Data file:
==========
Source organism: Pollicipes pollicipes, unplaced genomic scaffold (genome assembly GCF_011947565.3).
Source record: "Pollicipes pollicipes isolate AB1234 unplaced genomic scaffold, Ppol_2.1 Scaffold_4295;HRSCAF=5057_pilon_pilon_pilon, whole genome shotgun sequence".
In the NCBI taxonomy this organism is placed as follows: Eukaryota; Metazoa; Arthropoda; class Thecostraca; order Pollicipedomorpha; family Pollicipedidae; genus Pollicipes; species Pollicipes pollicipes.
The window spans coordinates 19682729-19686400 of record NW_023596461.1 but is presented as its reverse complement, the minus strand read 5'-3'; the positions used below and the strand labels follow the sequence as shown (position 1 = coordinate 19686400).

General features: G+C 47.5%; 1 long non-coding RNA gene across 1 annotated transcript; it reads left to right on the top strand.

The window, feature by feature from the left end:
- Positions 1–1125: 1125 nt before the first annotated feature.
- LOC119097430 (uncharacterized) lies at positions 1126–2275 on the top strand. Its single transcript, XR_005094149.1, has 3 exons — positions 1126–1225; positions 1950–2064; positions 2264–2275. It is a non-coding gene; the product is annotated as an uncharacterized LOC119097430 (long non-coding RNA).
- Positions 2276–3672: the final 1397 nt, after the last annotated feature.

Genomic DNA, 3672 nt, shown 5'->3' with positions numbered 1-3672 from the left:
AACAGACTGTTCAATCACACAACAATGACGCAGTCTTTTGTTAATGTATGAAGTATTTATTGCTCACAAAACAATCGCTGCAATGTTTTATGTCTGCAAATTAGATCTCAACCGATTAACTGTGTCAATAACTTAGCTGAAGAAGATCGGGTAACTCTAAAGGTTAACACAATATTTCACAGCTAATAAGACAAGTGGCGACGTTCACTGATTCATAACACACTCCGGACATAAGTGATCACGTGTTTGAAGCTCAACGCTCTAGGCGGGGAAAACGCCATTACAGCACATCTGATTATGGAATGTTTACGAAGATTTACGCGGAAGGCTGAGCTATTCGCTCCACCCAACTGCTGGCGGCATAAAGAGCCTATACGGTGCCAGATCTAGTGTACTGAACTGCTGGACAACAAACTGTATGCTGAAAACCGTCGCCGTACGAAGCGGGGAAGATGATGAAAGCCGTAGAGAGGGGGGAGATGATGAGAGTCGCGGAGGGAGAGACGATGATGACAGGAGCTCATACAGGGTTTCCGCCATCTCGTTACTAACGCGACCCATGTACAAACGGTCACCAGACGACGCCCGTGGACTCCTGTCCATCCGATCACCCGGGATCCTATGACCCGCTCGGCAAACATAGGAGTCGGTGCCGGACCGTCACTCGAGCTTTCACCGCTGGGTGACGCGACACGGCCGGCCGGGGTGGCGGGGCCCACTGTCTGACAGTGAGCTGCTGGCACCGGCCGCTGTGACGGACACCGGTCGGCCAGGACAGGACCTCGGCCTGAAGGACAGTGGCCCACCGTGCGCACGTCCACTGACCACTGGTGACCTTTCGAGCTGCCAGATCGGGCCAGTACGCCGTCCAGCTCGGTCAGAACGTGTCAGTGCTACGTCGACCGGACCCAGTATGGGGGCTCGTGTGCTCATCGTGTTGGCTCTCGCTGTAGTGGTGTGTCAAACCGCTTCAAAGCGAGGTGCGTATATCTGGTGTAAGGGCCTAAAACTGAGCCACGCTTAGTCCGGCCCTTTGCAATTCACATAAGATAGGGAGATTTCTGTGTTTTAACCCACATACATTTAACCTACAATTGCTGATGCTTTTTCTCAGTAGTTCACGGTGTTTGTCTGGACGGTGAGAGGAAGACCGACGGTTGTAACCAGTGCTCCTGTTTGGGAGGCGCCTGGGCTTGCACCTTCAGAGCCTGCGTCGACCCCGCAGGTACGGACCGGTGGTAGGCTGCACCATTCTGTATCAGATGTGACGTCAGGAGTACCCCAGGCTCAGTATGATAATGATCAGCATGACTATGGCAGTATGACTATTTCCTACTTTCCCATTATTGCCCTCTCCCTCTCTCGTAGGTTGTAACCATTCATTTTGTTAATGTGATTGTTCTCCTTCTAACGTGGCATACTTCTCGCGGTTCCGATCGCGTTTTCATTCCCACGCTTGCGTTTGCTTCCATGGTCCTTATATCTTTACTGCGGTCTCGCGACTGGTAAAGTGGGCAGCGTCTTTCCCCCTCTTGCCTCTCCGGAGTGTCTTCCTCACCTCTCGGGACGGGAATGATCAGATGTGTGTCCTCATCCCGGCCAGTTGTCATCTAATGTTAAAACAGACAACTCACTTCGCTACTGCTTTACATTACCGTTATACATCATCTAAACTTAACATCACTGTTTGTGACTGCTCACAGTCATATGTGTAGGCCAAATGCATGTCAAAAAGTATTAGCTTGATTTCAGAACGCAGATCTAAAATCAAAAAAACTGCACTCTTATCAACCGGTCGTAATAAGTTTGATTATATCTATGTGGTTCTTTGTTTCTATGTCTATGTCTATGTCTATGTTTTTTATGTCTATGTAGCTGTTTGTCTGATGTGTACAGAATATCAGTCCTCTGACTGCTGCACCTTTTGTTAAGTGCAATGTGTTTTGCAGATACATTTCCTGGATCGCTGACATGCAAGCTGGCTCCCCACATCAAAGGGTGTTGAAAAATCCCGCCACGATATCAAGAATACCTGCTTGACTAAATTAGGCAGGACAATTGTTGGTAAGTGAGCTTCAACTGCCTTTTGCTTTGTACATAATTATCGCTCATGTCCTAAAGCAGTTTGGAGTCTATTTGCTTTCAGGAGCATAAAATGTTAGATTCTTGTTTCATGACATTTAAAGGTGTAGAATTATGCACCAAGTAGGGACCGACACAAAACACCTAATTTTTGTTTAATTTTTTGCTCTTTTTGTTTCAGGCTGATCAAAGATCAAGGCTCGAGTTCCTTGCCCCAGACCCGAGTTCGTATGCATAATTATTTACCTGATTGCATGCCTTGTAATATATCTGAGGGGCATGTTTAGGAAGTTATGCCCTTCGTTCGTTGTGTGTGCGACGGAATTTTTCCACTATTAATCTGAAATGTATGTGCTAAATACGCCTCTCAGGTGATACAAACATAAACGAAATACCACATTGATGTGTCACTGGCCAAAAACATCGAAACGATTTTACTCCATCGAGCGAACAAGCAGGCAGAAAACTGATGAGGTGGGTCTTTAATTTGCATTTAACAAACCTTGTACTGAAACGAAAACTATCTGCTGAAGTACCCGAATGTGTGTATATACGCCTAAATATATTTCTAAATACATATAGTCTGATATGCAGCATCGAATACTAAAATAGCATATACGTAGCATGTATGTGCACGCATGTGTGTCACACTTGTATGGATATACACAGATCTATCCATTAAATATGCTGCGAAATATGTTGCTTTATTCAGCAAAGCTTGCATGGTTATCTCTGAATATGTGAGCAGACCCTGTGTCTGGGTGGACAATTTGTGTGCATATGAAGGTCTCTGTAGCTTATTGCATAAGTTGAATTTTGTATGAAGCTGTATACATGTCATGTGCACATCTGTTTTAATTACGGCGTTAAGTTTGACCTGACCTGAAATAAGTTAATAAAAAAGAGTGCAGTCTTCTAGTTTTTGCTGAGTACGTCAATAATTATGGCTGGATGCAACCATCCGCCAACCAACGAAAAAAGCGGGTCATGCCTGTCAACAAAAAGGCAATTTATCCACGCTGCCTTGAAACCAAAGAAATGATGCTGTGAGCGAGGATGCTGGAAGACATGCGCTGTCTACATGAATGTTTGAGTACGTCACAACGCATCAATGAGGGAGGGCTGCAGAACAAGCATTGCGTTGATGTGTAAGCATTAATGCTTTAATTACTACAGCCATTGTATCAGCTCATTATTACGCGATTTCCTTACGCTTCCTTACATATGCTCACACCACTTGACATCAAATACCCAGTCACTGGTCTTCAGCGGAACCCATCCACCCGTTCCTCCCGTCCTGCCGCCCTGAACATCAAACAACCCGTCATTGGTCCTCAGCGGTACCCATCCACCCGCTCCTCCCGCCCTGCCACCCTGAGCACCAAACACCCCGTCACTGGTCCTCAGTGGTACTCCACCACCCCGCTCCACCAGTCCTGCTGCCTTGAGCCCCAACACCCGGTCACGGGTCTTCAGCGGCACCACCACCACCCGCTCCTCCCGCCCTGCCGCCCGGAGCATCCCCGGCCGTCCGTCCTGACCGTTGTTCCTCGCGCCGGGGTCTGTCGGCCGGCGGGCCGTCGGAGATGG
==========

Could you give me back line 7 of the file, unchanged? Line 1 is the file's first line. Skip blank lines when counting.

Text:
- Positions 1–1125: 1125 nt before the first annotated feature.